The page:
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Freddie Opoku-Addaie (Dance Umbrella)

Dance Umbrella is an annual international contemporary dance festival which takes place in October this year. Freddie Opoku-Addaie became Artistic Director back in 2021 and is the first black person out of only four people to hold this position in 45 years. Freddie has turned the programming on its head, championing emerging and diverse talents as an aim to widen the canon of dance and platform the next wave of choreographers. We took the opportunity to speak to Freddie Opoku-Addaie to tell us more about his work and this exciting festival.

Q) Can you tell us a little bit about your background and how you became involved in dance?

I was born in East London, of Ghanian heritage and was partly raised in Ghana Kumasi from the ages of 4-10 before returning to East London. At secondary school, I had a brilliant drama teacher who made the performing arts more relatable and sparked my initial interest. I eventually decided to study performing arts at Newham Sixth Form College, where I also had incredible teachers. The college partnered on projects with East London Dance, where I had the opportunity to work with a wide variety of National and International based choreographers. I then trained at London Contemporary Dance School at The Place, before coming an apprentice for Company Wayne McGregor. Subsequently, I worked as a freelance performer with Candoco Dance Company, the late Rashpal Singh Bansal, Athina Vahlia, Clod Ensemble, Jorge Crecis and Hetain Patel amongst others. My Work has been commissioned by the Barbican Centre, Southbank Centre and to date, I'm the only twice Place Prize Finalist choreographer/performer.

Q) What does your job as Artistic Director and Chief Executive of Dance Umbrella involve?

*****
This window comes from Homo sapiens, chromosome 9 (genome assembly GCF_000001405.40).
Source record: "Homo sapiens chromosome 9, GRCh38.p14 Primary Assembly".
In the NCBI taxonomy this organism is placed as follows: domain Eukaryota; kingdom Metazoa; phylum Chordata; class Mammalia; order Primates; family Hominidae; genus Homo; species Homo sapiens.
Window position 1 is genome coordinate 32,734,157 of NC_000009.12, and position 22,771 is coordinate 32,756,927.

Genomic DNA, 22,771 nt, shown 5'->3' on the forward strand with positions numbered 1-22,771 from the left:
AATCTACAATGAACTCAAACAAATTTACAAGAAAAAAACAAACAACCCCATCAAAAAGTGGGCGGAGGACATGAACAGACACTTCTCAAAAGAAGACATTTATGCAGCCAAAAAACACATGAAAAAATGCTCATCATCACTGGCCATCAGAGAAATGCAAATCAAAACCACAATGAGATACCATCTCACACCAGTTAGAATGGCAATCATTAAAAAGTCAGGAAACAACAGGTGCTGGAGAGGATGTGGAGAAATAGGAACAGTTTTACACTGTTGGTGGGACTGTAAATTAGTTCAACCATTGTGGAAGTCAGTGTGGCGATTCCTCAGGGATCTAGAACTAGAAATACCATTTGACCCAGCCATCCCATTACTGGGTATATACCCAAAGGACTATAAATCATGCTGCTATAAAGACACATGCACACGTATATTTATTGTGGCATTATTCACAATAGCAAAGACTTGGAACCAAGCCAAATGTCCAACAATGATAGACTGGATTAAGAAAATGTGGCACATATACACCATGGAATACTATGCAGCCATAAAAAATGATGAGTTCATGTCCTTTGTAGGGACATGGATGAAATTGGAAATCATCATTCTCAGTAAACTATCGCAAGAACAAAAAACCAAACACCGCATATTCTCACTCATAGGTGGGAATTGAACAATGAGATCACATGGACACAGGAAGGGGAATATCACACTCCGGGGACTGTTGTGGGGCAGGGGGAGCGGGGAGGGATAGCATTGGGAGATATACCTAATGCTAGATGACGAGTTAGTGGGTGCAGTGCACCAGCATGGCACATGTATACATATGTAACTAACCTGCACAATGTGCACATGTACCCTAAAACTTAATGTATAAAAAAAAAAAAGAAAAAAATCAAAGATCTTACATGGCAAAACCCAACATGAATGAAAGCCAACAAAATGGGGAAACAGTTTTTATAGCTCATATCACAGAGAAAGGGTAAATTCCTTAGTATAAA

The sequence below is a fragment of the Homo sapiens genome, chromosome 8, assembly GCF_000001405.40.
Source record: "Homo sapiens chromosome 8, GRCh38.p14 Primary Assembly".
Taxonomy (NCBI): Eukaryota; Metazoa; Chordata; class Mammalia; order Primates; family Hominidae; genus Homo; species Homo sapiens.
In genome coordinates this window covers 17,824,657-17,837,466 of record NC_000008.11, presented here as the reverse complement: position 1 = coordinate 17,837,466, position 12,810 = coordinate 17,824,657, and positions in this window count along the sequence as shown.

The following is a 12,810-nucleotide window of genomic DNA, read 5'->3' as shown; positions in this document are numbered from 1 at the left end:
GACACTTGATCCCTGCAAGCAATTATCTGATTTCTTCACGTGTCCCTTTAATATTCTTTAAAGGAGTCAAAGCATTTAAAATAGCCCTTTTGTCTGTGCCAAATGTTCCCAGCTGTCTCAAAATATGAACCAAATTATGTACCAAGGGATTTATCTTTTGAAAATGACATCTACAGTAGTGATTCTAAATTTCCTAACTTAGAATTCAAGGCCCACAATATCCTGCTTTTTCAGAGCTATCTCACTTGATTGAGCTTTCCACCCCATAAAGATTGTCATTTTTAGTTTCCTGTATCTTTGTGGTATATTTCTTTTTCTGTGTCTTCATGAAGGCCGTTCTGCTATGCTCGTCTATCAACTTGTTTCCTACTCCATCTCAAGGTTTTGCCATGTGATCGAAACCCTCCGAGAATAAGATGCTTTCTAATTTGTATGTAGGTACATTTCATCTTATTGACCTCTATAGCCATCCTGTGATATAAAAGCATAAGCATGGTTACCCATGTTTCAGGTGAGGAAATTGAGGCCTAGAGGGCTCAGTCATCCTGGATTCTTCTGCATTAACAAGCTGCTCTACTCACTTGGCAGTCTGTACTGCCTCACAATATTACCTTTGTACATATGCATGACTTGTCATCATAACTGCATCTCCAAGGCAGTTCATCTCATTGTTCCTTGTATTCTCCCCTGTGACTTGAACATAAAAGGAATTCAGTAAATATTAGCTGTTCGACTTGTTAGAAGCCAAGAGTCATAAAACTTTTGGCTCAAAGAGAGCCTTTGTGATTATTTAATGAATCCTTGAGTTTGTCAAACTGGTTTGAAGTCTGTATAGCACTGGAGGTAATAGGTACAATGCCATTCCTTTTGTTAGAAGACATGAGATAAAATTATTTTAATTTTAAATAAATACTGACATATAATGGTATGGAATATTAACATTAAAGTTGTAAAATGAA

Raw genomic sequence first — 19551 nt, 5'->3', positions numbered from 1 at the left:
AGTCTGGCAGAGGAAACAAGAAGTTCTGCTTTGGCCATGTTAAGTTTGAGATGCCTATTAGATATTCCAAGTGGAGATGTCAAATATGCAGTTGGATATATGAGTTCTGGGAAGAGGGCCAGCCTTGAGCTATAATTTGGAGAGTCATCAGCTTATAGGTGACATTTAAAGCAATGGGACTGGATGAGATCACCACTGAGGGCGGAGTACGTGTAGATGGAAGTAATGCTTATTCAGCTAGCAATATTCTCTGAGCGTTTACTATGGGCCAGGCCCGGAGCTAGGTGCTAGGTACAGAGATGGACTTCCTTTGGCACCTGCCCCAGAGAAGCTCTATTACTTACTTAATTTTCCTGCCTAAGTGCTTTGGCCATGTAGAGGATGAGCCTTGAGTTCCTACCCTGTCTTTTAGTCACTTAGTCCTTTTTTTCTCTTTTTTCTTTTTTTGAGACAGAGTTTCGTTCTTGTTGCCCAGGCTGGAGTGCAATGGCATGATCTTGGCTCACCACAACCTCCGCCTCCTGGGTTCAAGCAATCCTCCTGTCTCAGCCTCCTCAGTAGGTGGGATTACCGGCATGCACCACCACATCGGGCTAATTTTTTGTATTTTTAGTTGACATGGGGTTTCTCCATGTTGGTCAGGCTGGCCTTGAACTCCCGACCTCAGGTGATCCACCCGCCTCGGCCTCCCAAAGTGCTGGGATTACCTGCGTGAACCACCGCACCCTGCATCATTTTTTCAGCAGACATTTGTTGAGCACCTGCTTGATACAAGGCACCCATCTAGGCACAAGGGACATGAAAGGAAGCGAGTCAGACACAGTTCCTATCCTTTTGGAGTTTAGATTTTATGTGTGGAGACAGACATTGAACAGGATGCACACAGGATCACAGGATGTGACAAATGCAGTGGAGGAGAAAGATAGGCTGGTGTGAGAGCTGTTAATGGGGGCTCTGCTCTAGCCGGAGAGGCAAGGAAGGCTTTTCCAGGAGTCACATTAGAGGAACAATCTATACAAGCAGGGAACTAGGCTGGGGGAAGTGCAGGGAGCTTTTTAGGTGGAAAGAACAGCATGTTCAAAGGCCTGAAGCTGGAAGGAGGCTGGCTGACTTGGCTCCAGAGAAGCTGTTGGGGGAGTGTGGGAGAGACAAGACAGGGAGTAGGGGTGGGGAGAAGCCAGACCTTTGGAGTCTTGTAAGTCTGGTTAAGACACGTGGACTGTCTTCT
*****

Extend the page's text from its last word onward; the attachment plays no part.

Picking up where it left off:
My role in a nutshell involves delivering captivating artistic content with the utmost creative and strategic means with our Executive Director to make this happen with the DU team. I also think my role is to widen the discourse of artists and to support those whose choreographic lens have not been in the conversation before and therefore, to widen the canon of dance. At the heart of DU, we are introducing new artists and motioning on the same level playing field under the umbrella of dance choreography.

Q) Dance Umbrella is now in its 45th year. What is it about DU that continues to captivate audiences in London and beyond?

We're really looking to platform artists who are not on the radar of the establishment and audiences. Dance Umbrella is about celebrating and championing those who shift the canon of dance choreography. We bring an inquisitive approach to who else should be in the conversation. We’re also working more widely across London than ever before. We're not just in zones one and two of the city. We extend to outer London boroughs too, with an all year round creative learning programme. As a hybrid festival now, we have a global reach and international outlook.

Q) How would you say the festival is evolving under your artistic directorship?

One definite aim is for dance, in its widest sense, to be represented. We’re shifting the movement canon beyond the Western canon and giving space and acknowledgement to a variety of styles. Within the establishment, we now see many artists drawing on movement styles outside of the Western movement canon, from capoeira and voguing to hip hop styles and traditional folk dances, yet they don’t necessarily give a nod to its origins. It’s important to acknowledge these styles in the same way we acknowledge the influence of the classical form on contemporary dance. We are opening space to that discourse while also introducing artists and working with partner venues knowing that some of these will become the establishment staple in the future.

Q) What is your approach to making programming choices?

My programming choices come from informed instincts. I have a very diverse background and appreciation of things that I've seen which informs my choices. I also have an understanding of where the nuances are within the distinct forms. Every year, the programming will change as we try to get a balance over the years and engage with the shifting dialogue. It’s also a constant conversation with our venue partners, and we try to give the artist an upscaling opportunity too. We are making an effort to shift the dialogue and widen the conversation around who the next wave of leaders are. It's not just about having one black voice, or one global majority voice, or one disabled artist. There are many voices and there are always nuances, so it's important to have that parity across the breadth of in-person, online and industry facing programming. This also informs the decision in the venue presenting partners we collaborate with.

Q) Can you give us a whistle stop tour through the programme?